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Professional Development Opinion

Response: Teachers ‘Seek Relevance & Choice’ In Professional Development

By Larry Ferlazzo — June 01, 2015 20 min read
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(This post is the last post in a four-part series on this topic. You can see Part One here ; Part Two here; and Part Three here)

This week’s question is:

What are the do’s and don’ts of professional development?

This is the last post in a four-part series exploring how we can improve the state of teacher professional development today. The original questioner also raised concerns about a number of inappropriate and distracting behaviors exhibited by attendees of PD sessions.

The series began with Part One of an essay by well-known educator and author Rick Wormeli, who finished it in Part Two. You can also listen to a ten-minute conversation I had with Rick at my BAM! Radio Show.

Part Three shared commentaries from educators Sean McComb, Robyn R. Jackson, Kelly Young, Paul Cancellieri, Jason Flom, and Barbara Blackburn.

Today’s post includes responses from Roxanna Elden, Sally J. Zepeda, Christopher Lehman, Jennifer Abrams, PJ Caposey, Patricia Reynolds, and Sharon Milano. In addition, I’ve highlighted comments from readers.

Response From Roxanna Elden

Roxanna Elden is a National Board Certified Teacher in Miami. Her book, See Me After Class: Advice for Teachers, is widely used as a tool for training and retention. Roxanna also speaks at events around the country, providing training and support for teachers and sharing a teacher’s eye view on a variety of education issues:

To improve any professional development activity, it helps to keep two things in mind:

  1. In many ways, teachers are exactly like students.

Teachers do a lot of irritating things during professional development sessions. We talk. We play with our phones. We sit waaay in the back and do work for our other classes. Then, when we have to write follow up assignments, our first question is often, “How long does it have to be?” No one knows better than we do how frustrating these behaviors can be. On the other hand, we also know how the kids would react if we read aloud to them from a PowerPoint presentation. Teachers pay a high price when we’re not prepared, which makes it doubly frustrating when someone introducing new computer program, for example, answers questions by saying, “I think there’s a number you can call...” Sometimes, teachers who channel their students’ behavior during PD sessions are subconsciously putting presenters to the test. The good news is that presenters can improve the chances of keeping teachers’ attention the same way we keep our students’ attention: Learn as much about your audience as possible. Know your subject. Present it in an engaging way. And you get bonus points if you can make us laugh. Like students, we get a little restless sitting in our seats for so long.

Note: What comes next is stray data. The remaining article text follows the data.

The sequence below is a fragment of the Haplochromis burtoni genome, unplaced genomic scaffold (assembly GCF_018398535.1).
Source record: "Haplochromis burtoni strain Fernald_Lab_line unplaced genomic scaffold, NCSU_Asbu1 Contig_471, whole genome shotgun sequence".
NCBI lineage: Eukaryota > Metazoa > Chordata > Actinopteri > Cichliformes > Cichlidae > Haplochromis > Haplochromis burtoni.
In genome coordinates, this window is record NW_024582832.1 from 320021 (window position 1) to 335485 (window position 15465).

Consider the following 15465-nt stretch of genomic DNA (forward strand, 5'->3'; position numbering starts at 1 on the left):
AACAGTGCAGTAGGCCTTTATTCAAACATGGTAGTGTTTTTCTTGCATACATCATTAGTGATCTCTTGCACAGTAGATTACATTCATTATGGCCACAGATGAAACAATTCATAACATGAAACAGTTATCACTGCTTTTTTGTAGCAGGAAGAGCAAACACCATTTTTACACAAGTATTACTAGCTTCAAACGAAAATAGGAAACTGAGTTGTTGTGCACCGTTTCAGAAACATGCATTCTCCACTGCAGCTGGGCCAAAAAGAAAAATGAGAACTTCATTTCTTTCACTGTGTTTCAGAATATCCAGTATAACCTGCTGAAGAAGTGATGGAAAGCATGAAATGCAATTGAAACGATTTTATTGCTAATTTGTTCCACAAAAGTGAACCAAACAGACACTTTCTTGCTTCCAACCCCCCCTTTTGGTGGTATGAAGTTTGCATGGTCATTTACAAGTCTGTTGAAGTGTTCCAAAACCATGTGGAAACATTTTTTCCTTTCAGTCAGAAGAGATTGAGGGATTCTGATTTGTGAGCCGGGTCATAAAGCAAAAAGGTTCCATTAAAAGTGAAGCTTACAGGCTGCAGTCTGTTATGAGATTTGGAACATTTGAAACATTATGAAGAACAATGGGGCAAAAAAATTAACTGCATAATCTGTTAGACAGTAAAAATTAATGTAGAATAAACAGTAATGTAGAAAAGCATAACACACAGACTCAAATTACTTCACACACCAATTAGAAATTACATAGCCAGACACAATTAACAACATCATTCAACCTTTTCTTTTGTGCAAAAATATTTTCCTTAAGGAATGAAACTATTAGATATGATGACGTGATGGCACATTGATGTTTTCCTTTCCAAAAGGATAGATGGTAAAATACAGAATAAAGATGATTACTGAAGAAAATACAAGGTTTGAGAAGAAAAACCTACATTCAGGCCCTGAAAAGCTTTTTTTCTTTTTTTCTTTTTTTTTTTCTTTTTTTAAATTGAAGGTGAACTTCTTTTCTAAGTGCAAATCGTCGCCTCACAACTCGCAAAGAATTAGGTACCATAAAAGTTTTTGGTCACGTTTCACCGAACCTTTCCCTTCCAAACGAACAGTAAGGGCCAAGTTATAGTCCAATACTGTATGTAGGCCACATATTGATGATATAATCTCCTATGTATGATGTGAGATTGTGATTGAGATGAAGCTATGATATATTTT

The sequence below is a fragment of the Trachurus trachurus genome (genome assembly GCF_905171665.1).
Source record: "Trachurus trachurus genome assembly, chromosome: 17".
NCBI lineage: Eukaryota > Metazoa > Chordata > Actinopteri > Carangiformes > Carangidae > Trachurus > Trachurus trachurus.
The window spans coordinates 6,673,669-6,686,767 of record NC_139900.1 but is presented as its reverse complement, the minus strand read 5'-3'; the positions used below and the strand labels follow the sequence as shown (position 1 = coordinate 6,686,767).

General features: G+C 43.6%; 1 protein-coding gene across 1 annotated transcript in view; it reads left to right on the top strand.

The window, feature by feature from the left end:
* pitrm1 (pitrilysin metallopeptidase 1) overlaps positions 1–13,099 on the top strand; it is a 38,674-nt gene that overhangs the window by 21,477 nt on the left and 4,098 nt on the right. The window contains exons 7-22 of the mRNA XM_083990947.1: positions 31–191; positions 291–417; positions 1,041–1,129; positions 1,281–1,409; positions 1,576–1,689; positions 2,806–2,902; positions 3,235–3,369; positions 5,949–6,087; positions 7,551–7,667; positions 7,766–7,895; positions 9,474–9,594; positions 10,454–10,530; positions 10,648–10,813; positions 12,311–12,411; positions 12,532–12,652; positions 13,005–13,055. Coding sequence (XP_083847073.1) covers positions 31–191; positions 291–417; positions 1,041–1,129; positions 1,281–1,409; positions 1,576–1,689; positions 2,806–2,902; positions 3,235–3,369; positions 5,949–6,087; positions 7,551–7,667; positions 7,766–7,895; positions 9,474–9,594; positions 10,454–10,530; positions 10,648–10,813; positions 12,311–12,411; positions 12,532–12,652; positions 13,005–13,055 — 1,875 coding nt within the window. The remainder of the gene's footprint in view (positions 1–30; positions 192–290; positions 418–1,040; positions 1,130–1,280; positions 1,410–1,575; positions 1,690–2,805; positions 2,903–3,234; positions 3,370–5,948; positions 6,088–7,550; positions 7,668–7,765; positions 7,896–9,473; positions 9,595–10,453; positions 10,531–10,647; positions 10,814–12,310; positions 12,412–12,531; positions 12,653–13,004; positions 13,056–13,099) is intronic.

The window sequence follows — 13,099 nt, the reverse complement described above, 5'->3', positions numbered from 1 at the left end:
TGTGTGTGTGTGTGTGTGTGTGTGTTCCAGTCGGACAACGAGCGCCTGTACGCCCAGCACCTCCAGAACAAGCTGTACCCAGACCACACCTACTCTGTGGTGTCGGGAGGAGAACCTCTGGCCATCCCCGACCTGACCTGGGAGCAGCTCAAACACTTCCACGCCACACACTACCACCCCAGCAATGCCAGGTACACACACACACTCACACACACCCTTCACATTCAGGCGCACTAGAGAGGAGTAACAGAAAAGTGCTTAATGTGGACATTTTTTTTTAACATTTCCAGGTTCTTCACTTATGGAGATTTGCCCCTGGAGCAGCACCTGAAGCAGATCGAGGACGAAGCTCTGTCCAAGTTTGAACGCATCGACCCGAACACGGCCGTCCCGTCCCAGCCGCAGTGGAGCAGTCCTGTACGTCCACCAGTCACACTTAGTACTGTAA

1. In many ways, teachers are not at all like students.

Teachers are not children. Additionally, we get frequent reminders that we barely rank above students in the education-authority food chain. It should be no surprise that we react with hostility when presenters lecture at us like kids in detention, ask us to change seats so they can keep an eye on us, or make us chant things in unison. As I mentioned earlier, the good news is that presenters can improve the odds of holding our attention the same way one holds most adults’ attention: Learn as much about your audience as possible. Know your subject. Present it in an engaging way. And you get bonus points if you let us out fifteen minutes ahead of time so we can beat traffic. Unlike students, we don’t need to be kept busy until the bell rings.

Response From Sally J. Zepeda

Sally J. Zepeda is a professor in the Department of Lifelong Education, Administration, and Policy at the University of Georgia (Athens) where she teaches courses related to teacher and leader professional development and instructional leadership. She also works extensively with the Clarke County School District to support teacher and leader quality. To learn more about building personalized learning for adults, see Professional Development: What Works (2nd ed.) New York, NY: Routledge. She is also the author of Job-embedded Professional Development: Support, Collaboration, and Learning in Schools:

Teachers behaving badly during formal professional learning almost sounds like a spin off to a classroom out of control. Neither teachers nor professional development providers feel “good” when distractions take away from learning. Enduring professional learning is not the same as experiencing professional learning. For professional development to “work,” both participants and facilitators need to take responsibility for engagement.

For close to 20 years, I have held firm that although there are differences in the way children and adults learn, there are a few commonalities. First, I think it is fair and accurate that teachers need to believe that they can be successful, they need a voice in determining what they learn, the types of learning activities that will meet their particular needs, and they need to feel they can make a difference in their student’s lives. Teachers who sign up for professional learning not required by the system indicates that these are the teachers who want to be engaged.

Professional developers need to recognize that for a vast majority of teachers, the arrangements of the work day and how teachers work with one another in and out of the classroom have changed. Teachers are now more focused on students and learning outcomes. Routinely, many teachers have opportunity to interact with one another, share ideas, and examine and study artifacts (e.g., student work). Sitting passively listening is a turn-off for the adult learner. We know that:

Adult learners seek immediacy of application.